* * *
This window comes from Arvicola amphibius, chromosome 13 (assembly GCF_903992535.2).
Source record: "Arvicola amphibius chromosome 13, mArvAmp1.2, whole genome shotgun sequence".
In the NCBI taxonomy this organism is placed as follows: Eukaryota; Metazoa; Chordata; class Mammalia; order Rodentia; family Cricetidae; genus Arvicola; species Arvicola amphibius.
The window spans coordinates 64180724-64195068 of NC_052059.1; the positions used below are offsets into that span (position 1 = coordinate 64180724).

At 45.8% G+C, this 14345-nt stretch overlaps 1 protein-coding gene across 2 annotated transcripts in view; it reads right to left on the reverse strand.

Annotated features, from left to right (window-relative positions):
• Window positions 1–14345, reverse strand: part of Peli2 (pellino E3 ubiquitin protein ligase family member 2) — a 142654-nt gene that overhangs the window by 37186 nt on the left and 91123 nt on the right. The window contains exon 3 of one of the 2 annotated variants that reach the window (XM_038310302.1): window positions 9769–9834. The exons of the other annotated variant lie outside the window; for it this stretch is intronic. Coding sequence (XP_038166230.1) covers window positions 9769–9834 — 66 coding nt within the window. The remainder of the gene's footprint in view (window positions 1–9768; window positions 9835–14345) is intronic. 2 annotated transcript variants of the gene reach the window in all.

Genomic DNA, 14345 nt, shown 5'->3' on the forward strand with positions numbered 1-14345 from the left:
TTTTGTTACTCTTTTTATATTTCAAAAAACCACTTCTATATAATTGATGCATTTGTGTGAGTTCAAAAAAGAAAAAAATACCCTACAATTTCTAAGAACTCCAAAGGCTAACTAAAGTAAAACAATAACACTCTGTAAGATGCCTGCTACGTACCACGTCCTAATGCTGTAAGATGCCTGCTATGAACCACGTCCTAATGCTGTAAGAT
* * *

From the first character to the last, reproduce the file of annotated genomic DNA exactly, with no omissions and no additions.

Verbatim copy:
This window comes from Arvicola amphibius, chromosome 13 (assembly GCF_903992535.2).
Source record: "Arvicola amphibius chromosome 13, mArvAmp1.2, whole genome shotgun sequence".
In the NCBI taxonomy this organism is placed as follows: Eukaryota; Metazoa; Chordata; class Mammalia; order Rodentia; family Cricetidae; genus Arvicola; species Arvicola amphibius.
The window spans coordinates 64180724-64195068 of NC_052059.1; the positions used below are offsets into that span (position 1 = coordinate 64180724).

At 45.8% G+C, this 14345-nt stretch overlaps 1 protein-coding gene across 2 annotated transcripts in view; it reads right to left on the reverse strand.

Annotated features, from left to right (window-relative positions):
• Window positions 1–14345, reverse strand: part of Peli2 (pellino E3 ubiquitin protein ligase family member 2) — a 142654-nt gene that overhangs the window by 37186 nt on the left and 91123 nt on the right. The window contains exon 3 of one of the 2 annotated variants that reach the window (XM_038310302.1): window positions 9769–9834. The exons of the other annotated variant lie outside the window; for it this stretch is intronic. Coding sequence (XP_038166230.1) covers window positions 9769–9834 — 66 coding nt within the window. The remainder of the gene's footprint in view (window positions 1–9768; window positions 9835–14345) is intronic. 2 annotated transcript variants of the gene reach the window in all.

Genomic DNA, 14345 nt, shown 5'->3' on the forward strand with positions numbered 1-14345 from the left:
TTTTGTTACTCTTTTTATATTTCAAAAAACCACTTCTATATAATTGATGCATTTGTGTGAGTTCAAAAAAGAAAAAAATACCCTACAATTTCTAAGAACTCCAAAGGCTAACTAAAGTAAAACAATAACACTCTGTAAGATGCCTGCTACGTACCACGTCCTAATGCTGTAAGATGCCTGCTATGAACCACGTCCTAATGCTGTAAGAT